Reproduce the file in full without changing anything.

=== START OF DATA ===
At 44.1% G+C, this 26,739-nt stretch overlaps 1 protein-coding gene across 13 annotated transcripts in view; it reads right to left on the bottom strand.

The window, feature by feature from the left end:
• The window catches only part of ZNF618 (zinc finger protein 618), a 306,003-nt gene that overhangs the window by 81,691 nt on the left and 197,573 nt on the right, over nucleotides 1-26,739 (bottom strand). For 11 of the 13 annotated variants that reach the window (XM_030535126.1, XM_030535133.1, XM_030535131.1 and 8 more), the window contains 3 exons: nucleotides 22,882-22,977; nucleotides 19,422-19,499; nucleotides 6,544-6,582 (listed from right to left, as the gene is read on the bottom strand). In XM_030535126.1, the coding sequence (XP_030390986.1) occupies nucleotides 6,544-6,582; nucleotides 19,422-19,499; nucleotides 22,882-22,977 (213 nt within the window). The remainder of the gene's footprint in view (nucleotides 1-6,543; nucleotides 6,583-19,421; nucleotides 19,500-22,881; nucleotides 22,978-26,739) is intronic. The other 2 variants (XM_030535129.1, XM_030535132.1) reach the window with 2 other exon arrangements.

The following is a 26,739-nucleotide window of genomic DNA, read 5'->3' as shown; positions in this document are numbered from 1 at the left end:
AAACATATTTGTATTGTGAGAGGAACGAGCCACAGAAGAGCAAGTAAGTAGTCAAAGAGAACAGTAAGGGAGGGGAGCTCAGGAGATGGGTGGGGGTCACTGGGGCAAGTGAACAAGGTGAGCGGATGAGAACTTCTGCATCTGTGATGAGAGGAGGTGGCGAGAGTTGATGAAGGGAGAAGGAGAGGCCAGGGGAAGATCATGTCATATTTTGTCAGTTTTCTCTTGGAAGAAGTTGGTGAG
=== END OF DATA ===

At 44.1% G+C, this 26,739-nt stretch overlaps 1 protein-coding gene across 13 annotated transcripts in view; it reads right to left on the bottom strand.

The window, feature by feature from the left end:
• The window catches only part of ZNF618 (zinc finger protein 618), a 306,003-nt gene that overhangs the window by 81,691 nt on the left and 197,573 nt on the right, over nucleotides 1-26,739 (bottom strand). For 11 of the 13 annotated variants that reach the window (XM_030535126.1, XM_030535133.1, XM_030535131.1 and 8 more), the window contains 3 exons: nucleotides 22,882-22,977; nucleotides 19,422-19,499; nucleotides 6,544-6,582 (listed from right to left, as the gene is read on the bottom strand). In XM_030535126.1, the coding sequence (XP_030390986.1) occupies nucleotides 6,544-6,582; nucleotides 19,422-19,499; nucleotides 22,882-22,977 (213 nt within the window). The remainder of the gene's footprint in view (nucleotides 1-6,543; nucleotides 6,583-19,421; nucleotides 19,500-22,881; nucleotides 22,978-26,739) is intronic. The other 2 variants (XM_030535129.1, XM_030535132.1) reach the window with 2 other exon arrangements.

The following is a 26,739-nucleotide window of genomic DNA, read 5'->3' as shown; positions in this document are numbered from 1 at the left end:
AAACATATTTGTATTGTGAGAGGAACGAGCCACAGAAGAGCAAGTAAGTAGTCAAAGAGAACAGTAAGGGAGGGGAGCTCAGGAGATGGGTGGGGGTCACTGGGGCAAGTGAACAAGGTGAGCGGATGAGAACTTCTGCATCTGTGATGAGAGGAGGTGGCGAGAGTTGATGAAGGGAGAAGGAGAGGCCAGGGGAAGATCATGTCATATTTTGTCAGTTTTCTCTTGGAAGAAGTTGGTGAG